The 2013, the theme of the 55th International Art Exhibition – la Biennale di Venezia selected a theme based on Marino Auriti’s The Encyclopedic Palace to “realize” metaphorically the unfulfilled dream or imagination of this early twentieth century Italian immigrant in the United States: “An entirely new concept in museums, designed to hold all the works of man, in whatever field, discoveries made and those which may follow.” His conception, proposed in the 1950s, projected his confidence in the future of mankind and reflected the optimism of mankind as the dominant species on Earth, capable of conquering any obstacle. All mankind’s “achievements” could therefore be eternally gathered and enshrined in the repository of museums; but can the imagined 136-floor museum adequately contain endless human ambitions and desires?
The globalized world we live in today is very different from the modern period in which Marino Auriti lived and imagined mankind’s “blissful future.” The capitalist economy’s endless demand for development, progress, profit, efficiency, and all of these “forward-looking” concepts has, on the contrary, become the most virulent enemy of human survival. Mankind’s seeking this unnatural path and demand for resources to fulfill human “progress” have brought human beings to the brink of destruction.
While human society celebrates globalization, the dominance and control of the First World have never been globalized; on the contrary, they are concentrated in the hands of a few. In this situation, globalization is also a means for the First World to convince less powerful nations to subjugate themselves. In order to be incorporated into this global system for survival, weak countries are compelled to obey this new structural reorganization of the First World.
Yet the highly industrialized nations seldom take responsibility for global environmental and climate crises, because any steps taken would jeopardize their own national interests — weaker economic growth indicators, rising unemployment rates, and rising prices, resulting in higher inflation. In this unnatural trend we incessantly look for excuses to continue our “progress,” but in reality, we are destroying our only space for survival.
This exhibition seeks to promote the artist Vincent J.F. Huang’s dialogue to awaken people to the realization that there is only one Earth. All residents of this planet, whether from the First or Third World, large or small nations, or stateless entities, animals, plants, the North and South Poles, the Equator, the continents and islands, are all going to end up victims of this calamity resulting from incessant greed. We represent the island nation of Tuvalu in applying for the 2013 Venice Biennale, and aim to bring home the notion that our destinies are intertwined.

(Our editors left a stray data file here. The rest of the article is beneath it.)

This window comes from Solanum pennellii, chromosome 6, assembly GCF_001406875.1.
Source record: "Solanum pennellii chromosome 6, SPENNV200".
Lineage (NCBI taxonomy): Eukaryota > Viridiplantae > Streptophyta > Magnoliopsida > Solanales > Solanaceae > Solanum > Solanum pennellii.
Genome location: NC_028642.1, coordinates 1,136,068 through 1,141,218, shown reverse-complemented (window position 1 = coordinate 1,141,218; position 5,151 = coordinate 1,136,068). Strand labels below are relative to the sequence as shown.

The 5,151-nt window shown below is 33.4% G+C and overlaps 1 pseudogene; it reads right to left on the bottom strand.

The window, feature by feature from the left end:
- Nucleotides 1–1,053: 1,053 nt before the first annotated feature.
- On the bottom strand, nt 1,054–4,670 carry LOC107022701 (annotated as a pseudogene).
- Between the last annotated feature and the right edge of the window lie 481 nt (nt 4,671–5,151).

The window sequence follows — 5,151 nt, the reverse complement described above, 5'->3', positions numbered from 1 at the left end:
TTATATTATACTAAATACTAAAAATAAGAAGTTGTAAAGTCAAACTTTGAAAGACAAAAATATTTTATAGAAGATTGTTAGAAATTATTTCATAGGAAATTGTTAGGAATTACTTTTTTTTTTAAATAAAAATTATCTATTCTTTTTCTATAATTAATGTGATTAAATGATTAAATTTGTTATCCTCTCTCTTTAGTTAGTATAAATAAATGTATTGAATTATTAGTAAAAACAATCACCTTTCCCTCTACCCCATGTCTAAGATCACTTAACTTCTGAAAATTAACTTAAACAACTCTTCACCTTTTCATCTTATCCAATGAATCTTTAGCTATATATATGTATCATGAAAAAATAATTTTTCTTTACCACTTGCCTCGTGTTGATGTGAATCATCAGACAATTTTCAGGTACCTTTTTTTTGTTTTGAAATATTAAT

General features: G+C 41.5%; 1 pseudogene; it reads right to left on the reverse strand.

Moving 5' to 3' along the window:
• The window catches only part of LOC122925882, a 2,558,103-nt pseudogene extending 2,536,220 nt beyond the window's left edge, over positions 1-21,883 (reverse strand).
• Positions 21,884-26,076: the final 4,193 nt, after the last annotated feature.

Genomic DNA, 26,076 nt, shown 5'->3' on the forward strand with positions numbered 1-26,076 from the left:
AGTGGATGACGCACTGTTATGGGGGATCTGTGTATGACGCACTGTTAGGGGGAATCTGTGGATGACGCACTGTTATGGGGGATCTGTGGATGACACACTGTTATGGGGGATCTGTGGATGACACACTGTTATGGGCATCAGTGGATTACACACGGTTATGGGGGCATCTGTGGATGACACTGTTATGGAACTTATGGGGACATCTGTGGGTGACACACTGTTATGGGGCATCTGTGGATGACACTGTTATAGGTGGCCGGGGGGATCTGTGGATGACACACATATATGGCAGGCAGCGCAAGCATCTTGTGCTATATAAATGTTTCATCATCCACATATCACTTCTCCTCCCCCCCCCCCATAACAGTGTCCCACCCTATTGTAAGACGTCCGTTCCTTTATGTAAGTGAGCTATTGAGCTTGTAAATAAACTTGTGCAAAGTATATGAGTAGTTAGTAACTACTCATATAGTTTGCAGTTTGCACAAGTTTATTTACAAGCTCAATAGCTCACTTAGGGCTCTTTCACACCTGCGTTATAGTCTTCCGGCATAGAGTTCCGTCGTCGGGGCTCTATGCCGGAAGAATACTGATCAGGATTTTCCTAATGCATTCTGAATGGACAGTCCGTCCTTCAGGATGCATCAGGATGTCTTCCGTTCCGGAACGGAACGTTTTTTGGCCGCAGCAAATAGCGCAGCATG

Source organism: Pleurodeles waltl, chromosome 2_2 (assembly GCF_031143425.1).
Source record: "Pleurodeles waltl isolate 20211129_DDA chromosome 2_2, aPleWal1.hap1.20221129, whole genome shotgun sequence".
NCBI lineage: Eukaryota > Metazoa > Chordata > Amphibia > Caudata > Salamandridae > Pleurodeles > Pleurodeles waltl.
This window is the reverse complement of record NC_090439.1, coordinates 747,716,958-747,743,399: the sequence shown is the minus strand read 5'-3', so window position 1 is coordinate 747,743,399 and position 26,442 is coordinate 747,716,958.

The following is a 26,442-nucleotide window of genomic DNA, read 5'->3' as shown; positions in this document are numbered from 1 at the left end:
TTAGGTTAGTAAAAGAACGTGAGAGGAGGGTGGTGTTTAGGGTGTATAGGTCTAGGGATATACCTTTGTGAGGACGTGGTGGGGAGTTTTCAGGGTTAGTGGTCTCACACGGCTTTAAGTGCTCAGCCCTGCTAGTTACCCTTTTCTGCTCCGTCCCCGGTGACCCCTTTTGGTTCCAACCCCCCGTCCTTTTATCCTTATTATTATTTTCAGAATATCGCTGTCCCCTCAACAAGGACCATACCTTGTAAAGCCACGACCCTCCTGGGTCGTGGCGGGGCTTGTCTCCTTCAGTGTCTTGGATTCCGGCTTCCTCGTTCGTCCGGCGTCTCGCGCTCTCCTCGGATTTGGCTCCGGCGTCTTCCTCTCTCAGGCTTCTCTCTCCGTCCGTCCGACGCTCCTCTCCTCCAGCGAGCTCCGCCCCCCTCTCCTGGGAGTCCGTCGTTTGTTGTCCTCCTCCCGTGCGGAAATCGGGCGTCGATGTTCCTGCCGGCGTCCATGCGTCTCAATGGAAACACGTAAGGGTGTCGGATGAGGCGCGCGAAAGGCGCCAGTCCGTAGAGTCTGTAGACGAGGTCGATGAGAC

Tuvalu itself is a nation with the lowest carbon output on Earth—there are only two flights from Fiji to Tuvalu per week, and each flight is a small 42-seat airplane. But Tuvalu will be the first nation to be swallowed up by the rising sea level. In order to explicate the relationship of intertwined destinies, we chose animals from habitats in the South Pole, North Pole and Tuvalu. From this threat to their survival, we demonstrate that from the South Pole to the Equator, and to the North Pole, no place on Earth will be spared this calamity. When this destruction peaks, there will no longer be a distinction between the First World, Third World, developed nations and underdeveloped nations.
The animals we chose include polar bears from the North Pole, the sea turtles of Tuvalu, and penguins from the South Pole. In the work Oil Rig, we reveal that this climate calamity is a result of human greed. In order to sustain a comfortable lifestyle, humans incessantly consume and seek new energy sources, which have affected the climate and endangered the polar bear’s survival. In recent years, it is no longer shocking news that polar bears, due to a lack of food, have begun to eat their own cubs. The habitat of Tuvalu’s sea turtles will also be destroyed when the sea level rises. Unless this species of sea turtle has the wisdom to seek other habitats, it will be gone with Tuvalu itself. The oil rig, emblematic of human greed, the polar bear, and Tuvalu’s sea turtle have intertwined destinies.
In the work Naked Truth, we use penguins, feathers plucked out, passing out papers or enjoying sunbathing on beaches, to challenge viewers’ conventional wisdom that penguins don’t belong here – but indeed they are here – and to generate crisis-consciousness. The penguins hanging from nooses throughout the exhibition will enhance this psychological impact.
Using a composition derived from an ancient Chinese painting, depicting government officials indulging in wanton excesses and debauchery, we use penguins partying and disregarding the melting ice beneath them to reveal the crises humans face today. In the last work of the series, we place the remnants of human civilization (present-day iconic landmarks) in a fish tank, where they are eroded by seawater and overgrown with coral reefs, to foretell the outcome of human civilization.
Marino Auriti’s granddaughter B.G. Firmani told a thought-provoking story. She described her mother’s dream many years after her grandfather had passed away. In this dream, Marino Auriti appeared as a young man, holding in his hand a tree whose root ball was still intact. Looking at his daughter, Auriti said, “Io vivo (I live).” If Auriti’s Encyclopedic Palace was an illusion of overconfidence in human destiny, then his appearance in a dream, holding a fragile plant in his hand, seems to question whether human destiny and the Earth will escape from this self-inflicted calamity.